Some Capital Gains Tax Strategies

Capital gains is the income that’s derived from the sale of a capital asset. Capital assets can be in the form of real assets, such as property, or financial assets, such as stocks or bonds. The capital gain is basically defined as the difference between the money that is realized from the sale of the asset and the price that was paid for it.

Capital gains and losses are classified as either long- or short-term. A long-term capital gain occurs when the asset is sold or exchanged after it has been held for more than one year. Short-term gains or losses are derived from the sale of assets held for less than one year. Each classification requires a different tax calculation and will ultimately incur different amounts of tax. Most long-term capital gains are taxed at a maximum rate of 15%. This rate is much lower than the maximum 35% rate that applies to ordinary income.

Every time a stock is traded, the investor is vulnerable to capital gains tax. Making purchases through a tax-deferred account can therefore save a substantial amount of money. Tax-deferred accounts come in many shapes and sizes. The most well-known are Individual Retirement Accounts (IRAs) and Simplified Employment Pension (SEP) plans. The basic idea is that the funds are not taxed until they are withdrawn, at which point they are taxed at the rate of the investor’s tax bracket. Waiting until after retirement to cash in will likely save even more money because the investor’s income will probably be lower due to the fact that he or she is no longer working.

Also, while the benefits of tax-deferred accounts are substantial on their own, they provide an additional benefit of flexibility, as investors need not be concerned with the usual tax implications when making trade decisions. Provided the funds are kept inside the tax-deferred account, they have the freedom to close out of positions early if they have experienced strong price appreciation, without regard to the higher tax rate applied to short-term capital gains.

In many cases, it’s a good idea to match the sale of a profitable investment with the sale of a losing one within the same year. This is because capital losses up to $3,000 can be used against capital gains, and short-term losses can be deducted from short-term gains. Losses in excess of the $3,000 limit can be carried over to future years.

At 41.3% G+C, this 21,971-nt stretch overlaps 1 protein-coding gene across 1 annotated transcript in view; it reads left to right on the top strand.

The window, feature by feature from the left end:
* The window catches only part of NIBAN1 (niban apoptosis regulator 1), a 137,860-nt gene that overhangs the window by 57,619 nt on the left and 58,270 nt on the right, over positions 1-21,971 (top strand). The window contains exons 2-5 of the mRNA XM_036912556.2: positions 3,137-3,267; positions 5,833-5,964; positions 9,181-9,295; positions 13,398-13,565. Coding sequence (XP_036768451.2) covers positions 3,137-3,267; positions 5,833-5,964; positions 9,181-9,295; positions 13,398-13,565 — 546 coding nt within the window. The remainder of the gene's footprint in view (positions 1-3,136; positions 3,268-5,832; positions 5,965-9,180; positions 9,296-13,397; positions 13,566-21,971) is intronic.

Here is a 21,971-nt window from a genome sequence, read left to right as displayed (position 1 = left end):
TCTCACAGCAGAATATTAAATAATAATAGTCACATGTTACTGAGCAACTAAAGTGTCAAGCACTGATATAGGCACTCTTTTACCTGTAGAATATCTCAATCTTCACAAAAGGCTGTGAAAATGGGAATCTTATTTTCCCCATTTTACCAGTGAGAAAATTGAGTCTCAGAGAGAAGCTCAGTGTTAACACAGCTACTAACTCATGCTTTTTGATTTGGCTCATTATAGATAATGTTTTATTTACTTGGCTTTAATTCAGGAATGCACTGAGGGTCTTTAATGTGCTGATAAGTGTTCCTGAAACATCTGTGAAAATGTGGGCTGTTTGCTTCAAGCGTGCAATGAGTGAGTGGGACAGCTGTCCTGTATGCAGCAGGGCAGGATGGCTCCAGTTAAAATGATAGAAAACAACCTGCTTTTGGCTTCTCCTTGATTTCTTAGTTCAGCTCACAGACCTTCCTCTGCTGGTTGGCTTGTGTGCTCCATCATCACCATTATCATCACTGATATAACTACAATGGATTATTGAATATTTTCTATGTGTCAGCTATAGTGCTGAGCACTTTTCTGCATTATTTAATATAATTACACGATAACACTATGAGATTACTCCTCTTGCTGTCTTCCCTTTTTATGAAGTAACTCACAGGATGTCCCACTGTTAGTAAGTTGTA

There’s a very advantageous exemption to the home capital gains tax. If you’re single and you sell your home, you can exclude the first $250,000 in profit from being taxed. If you’re married and filing jointly, the exclusion doubles to $500,000. In most parts of the country, these exemptions will completely protect you from home capital gains tax. Even if they don't, the tax savings should still be substantial.

A 1031 Exchange is a way of deferring payment of capital gains tax on certain types of real estate. Normally, when a business property or investment is sold, capital gains tax must be paid. However, with 1031 exchanges, by replacing the property with another like-kind property within set time limits, payment of capital gains tax can be avoided.

Finally, a taxpayer can avoid the tax on long-term capital gains by donating his or her property to a recognized charity. If the sale of the property would result in a long-term capital gain, but the taxpayer donates the property to charity, tax on the long-term capital gain is avoided, and the taxpayer also receives a charitable contribution deduction equal to the fair market value of the property at the time of the donation.

blog comments powered by Disqus